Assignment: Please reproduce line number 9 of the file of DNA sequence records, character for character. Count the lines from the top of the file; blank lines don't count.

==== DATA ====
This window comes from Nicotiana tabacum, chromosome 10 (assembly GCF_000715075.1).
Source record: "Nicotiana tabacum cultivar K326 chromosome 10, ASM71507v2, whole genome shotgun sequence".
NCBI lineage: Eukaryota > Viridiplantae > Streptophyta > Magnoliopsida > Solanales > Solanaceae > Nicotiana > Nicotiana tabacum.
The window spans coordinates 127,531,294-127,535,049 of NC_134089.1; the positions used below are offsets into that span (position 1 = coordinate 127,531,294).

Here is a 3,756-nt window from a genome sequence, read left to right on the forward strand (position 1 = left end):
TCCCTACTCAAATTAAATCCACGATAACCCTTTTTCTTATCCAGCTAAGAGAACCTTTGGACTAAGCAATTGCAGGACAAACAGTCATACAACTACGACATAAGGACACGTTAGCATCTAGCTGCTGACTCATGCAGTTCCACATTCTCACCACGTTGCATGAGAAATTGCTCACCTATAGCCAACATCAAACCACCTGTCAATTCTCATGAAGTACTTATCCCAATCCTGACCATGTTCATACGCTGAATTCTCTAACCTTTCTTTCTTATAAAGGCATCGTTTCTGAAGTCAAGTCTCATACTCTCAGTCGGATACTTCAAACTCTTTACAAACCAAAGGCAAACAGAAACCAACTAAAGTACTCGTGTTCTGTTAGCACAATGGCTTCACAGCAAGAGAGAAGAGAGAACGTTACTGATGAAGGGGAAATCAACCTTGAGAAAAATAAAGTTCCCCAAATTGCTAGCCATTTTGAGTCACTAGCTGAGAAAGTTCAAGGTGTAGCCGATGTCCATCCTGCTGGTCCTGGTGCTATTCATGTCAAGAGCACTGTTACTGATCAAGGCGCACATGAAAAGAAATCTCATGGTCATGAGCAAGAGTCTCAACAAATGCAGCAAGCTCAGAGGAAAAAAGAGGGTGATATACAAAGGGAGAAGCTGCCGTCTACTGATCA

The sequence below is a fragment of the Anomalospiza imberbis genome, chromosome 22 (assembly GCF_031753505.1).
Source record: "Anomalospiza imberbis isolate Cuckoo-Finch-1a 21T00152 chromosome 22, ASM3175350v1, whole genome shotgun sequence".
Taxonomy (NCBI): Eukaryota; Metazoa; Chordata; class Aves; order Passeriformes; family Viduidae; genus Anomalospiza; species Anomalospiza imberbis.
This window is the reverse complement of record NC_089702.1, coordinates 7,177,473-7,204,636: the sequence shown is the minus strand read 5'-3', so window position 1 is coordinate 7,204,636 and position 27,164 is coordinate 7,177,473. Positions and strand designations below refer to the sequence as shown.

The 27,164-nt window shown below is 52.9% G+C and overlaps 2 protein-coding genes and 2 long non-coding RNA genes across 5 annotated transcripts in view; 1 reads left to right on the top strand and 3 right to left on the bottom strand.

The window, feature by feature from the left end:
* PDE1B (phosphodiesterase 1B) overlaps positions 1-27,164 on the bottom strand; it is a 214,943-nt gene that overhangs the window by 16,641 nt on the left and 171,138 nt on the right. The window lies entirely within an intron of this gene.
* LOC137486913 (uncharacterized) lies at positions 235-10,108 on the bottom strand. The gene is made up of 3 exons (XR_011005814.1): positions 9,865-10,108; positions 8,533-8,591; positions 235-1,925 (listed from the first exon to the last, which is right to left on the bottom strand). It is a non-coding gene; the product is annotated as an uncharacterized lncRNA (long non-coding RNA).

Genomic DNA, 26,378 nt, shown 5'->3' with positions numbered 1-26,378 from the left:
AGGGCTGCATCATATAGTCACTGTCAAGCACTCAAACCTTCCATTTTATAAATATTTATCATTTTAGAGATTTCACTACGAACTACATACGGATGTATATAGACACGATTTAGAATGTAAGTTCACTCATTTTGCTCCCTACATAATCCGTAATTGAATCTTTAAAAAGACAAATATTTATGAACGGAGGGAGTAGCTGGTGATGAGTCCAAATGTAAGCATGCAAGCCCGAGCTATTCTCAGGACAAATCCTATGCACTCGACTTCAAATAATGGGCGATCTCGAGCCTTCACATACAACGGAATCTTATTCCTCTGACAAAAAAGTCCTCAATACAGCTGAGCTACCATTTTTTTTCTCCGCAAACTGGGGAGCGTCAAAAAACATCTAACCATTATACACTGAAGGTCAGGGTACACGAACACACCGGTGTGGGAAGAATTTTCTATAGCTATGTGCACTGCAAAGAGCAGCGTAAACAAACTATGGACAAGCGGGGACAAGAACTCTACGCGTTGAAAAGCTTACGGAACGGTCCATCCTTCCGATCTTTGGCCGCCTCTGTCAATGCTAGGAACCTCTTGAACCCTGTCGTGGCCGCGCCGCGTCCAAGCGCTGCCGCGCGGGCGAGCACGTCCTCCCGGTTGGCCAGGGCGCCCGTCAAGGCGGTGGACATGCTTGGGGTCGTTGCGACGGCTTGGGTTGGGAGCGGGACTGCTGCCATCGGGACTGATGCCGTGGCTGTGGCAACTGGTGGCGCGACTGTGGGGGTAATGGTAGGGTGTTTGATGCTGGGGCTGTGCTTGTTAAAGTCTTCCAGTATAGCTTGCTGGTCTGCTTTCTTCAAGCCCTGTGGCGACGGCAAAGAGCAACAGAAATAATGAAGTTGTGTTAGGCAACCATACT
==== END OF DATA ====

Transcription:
Taxonomy (NCBI): Eukaryota; Metazoa; Chordata; class Aves; order Passeriformes; family Viduidae; genus Anomalospiza; species Anomalospiza imberbis.